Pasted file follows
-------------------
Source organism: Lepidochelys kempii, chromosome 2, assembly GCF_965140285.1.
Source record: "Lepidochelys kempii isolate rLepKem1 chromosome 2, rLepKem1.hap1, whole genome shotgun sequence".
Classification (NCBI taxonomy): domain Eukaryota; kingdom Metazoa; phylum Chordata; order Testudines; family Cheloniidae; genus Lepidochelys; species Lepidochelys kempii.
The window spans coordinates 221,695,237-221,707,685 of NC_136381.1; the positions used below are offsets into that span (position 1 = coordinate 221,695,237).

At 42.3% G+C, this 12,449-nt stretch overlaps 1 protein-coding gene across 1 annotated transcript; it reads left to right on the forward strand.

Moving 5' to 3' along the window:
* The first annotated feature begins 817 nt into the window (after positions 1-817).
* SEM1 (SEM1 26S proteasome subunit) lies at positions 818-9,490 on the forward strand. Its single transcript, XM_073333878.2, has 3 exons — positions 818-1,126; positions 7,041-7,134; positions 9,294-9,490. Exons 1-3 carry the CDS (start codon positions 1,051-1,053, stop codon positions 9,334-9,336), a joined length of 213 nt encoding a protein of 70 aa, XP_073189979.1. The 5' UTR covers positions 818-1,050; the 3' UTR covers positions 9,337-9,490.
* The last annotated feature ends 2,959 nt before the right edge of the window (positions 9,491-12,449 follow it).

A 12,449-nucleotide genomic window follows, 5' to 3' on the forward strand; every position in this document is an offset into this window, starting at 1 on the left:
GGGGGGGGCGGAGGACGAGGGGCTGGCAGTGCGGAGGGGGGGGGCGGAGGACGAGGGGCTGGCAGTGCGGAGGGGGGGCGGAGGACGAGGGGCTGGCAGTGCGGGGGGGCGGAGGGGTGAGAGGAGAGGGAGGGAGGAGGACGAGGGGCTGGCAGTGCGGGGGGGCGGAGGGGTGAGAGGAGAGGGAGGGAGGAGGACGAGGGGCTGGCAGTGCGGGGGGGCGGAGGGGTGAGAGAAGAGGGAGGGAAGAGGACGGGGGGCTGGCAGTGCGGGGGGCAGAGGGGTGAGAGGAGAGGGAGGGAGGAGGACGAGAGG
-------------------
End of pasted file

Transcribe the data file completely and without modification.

Source organism: Lepidochelys kempii, chromosome 2, assembly GCF_965140285.1.
Source record: "Lepidochelys kempii isolate rLepKem1 chromosome 2, rLepKem1.hap1, whole genome shotgun sequence".
Classification (NCBI taxonomy): domain Eukaryota; kingdom Metazoa; phylum Chordata; order Testudines; family Cheloniidae; genus Lepidochelys; species Lepidochelys kempii.
The window spans coordinates 221,695,237-221,707,685 of NC_136381.1; the positions used below are offsets into that span (position 1 = coordinate 221,695,237).

At 42.3% G+C, this 12,449-nt stretch overlaps 1 protein-coding gene across 1 annotated transcript; it reads left to right on the forward strand.

Moving 5' to 3' along the window:
* The first annotated feature begins 817 nt into the window (after positions 1-817).
* SEM1 (SEM1 26S proteasome subunit) lies at positions 818-9,490 on the forward strand. Its single transcript, XM_073333878.2, has 3 exons — positions 818-1,126; positions 7,041-7,134; positions 9,294-9,490. Exons 1-3 carry the CDS (start codon positions 1,051-1,053, stop codon positions 9,334-9,336), a joined length of 213 nt encoding a protein of 70 aa, XP_073189979.1. The 5' UTR covers positions 818-1,050; the 3' UTR covers positions 9,337-9,490.
* The last annotated feature ends 2,959 nt before the right edge of the window (positions 9,491-12,449 follow it).

A 12,449-nucleotide genomic window follows, 5' to 3' on the forward strand; every position in this document is an offset into this window, starting at 1 on the left:
GGGGGGGGCGGAGGACGAGGGGCTGGCAGTGCGGAGGGGGGGGGCGGAGGACGAGGGGCTGGCAGTGCGGAGGGGGGGCGGAGGACGAGGGGCTGGCAGTGCGGGGGGGCGGAGGGGTGAGAGGAGAGGGAGGGAGGAGGACGAGGGGCTGGCAGTGCGGGGGGGCGGAGGGGTGAGAGGAGAGGGAGGGAGGAGGACGAGGGGCTGGCAGTGCGGGGGGGCGGAGGGGTGAGAGAAGAGGGAGGGAAGAGGACGGGGGGCTGGCAGTGCGGGGGGCAGAGGGGTGAGAGGAGAGGGAGGGAGGAGGACGAGAGG